2. One teacher I observed recently worked mainly on a flip-chart: she just used the data projector to project single key words about the topic the class was working on. It was very effective in helping the students to keep track.

  1. It presents a series of images in sequence: the timing and ordering is again controlled by the teacher. Indeed, having a series of OHTs can readily substitute for the teacher having to have her own notes, and free her up to pay more attention to the class, and to expound the material more spontaneously.
  2. But the fact that each image is shown for a limited period of time means that its content needs to be digestible within that period. So apart from sheer legibility issues, there should not be too much on any one OHT.
  3. It is, of course, a visual medium: this requires attention to the needs of students who may not find it accessible. These include not only students with visual impairments, but also dyslexic students. There is some evidence to suggest that the high contrast of the screen, which is a help to many students, can hinder the reading of those who have some forms of dyslexia. Students with hearing impairment may find it difficult to follow the lips of a lecturer and look at the screen at the same time.
  4. Conventional text is linear: we all know it takes time to read. Graphics, including some non-conventional text such as mind-maps, and labelled diagrams, are perceived at once as a whole, and then "read" in unpredictable orders by different students. This comes more naturally to some students than others. You have two channels of communication going at the same time, assuming that you are talking at the same time. You need to consider how they interact.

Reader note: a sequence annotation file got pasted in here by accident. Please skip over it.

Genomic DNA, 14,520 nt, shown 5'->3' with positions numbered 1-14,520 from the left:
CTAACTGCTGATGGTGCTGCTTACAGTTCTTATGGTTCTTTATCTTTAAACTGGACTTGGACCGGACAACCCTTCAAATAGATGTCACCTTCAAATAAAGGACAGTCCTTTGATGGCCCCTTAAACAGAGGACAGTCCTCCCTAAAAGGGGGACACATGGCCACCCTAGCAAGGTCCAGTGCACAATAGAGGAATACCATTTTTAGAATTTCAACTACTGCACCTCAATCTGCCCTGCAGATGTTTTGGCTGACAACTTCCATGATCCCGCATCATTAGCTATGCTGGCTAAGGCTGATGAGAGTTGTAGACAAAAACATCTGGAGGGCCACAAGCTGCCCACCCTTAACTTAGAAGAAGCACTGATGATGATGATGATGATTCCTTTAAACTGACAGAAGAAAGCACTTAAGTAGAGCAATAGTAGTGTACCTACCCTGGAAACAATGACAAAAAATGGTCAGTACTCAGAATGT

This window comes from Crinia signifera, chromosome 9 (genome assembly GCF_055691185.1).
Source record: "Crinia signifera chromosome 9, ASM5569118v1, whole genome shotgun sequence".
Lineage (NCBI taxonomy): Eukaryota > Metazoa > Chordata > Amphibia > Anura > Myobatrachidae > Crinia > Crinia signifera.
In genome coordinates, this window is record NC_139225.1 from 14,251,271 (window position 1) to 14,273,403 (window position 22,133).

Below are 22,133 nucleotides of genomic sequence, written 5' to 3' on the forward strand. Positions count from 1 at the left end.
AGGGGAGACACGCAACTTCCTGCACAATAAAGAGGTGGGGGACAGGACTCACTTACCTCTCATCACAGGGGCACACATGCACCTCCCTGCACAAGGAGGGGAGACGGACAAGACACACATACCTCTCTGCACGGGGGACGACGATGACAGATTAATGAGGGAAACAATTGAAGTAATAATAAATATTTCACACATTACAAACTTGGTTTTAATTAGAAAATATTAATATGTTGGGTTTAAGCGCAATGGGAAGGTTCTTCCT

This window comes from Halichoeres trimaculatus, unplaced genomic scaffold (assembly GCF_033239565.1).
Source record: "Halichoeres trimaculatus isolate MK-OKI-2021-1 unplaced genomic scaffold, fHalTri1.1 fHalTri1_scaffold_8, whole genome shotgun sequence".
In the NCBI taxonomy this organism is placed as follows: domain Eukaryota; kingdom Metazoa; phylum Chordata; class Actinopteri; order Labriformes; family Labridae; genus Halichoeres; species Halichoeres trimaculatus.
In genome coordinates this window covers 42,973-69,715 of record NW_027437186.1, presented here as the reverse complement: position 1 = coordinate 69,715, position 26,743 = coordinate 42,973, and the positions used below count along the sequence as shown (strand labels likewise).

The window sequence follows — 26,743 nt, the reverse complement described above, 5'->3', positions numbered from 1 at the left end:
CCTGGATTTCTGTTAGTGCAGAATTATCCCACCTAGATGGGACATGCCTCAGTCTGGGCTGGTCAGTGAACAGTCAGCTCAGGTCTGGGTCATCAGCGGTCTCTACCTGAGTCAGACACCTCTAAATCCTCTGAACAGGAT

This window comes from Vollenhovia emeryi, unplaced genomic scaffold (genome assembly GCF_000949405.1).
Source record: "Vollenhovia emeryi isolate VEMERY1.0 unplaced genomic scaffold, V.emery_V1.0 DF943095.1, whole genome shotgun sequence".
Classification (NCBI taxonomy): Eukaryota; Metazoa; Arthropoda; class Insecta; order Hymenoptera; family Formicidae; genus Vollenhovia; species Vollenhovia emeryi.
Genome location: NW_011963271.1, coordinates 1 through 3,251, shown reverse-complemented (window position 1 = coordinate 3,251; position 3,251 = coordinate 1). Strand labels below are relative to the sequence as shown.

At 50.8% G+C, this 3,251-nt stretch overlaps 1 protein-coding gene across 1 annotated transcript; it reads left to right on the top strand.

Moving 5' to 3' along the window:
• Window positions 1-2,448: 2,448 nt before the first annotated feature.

• Are they parallel? Do the two channels carry the same information, with the one reinforcing the other? That may be useful on occasion, but if you are reduced to reading out verbatim the contents of the OHT (except when it is for the benefit of students with difficulties), the redundancy level may be too high.  That is the root of "death by PowerPoint".
        • Are they complementary? Do the two channels carry different information? This is often the case when the OHT is used for graphics. More visually-oriented students may find it difficult to pay attention to what is being said when concentrating on the screen: more aurally-oriented students may find their natural tendency to listen to the voice hinders their ability to make sense of the image. Give the students a few moments to digest what they are seeing before commenting on it.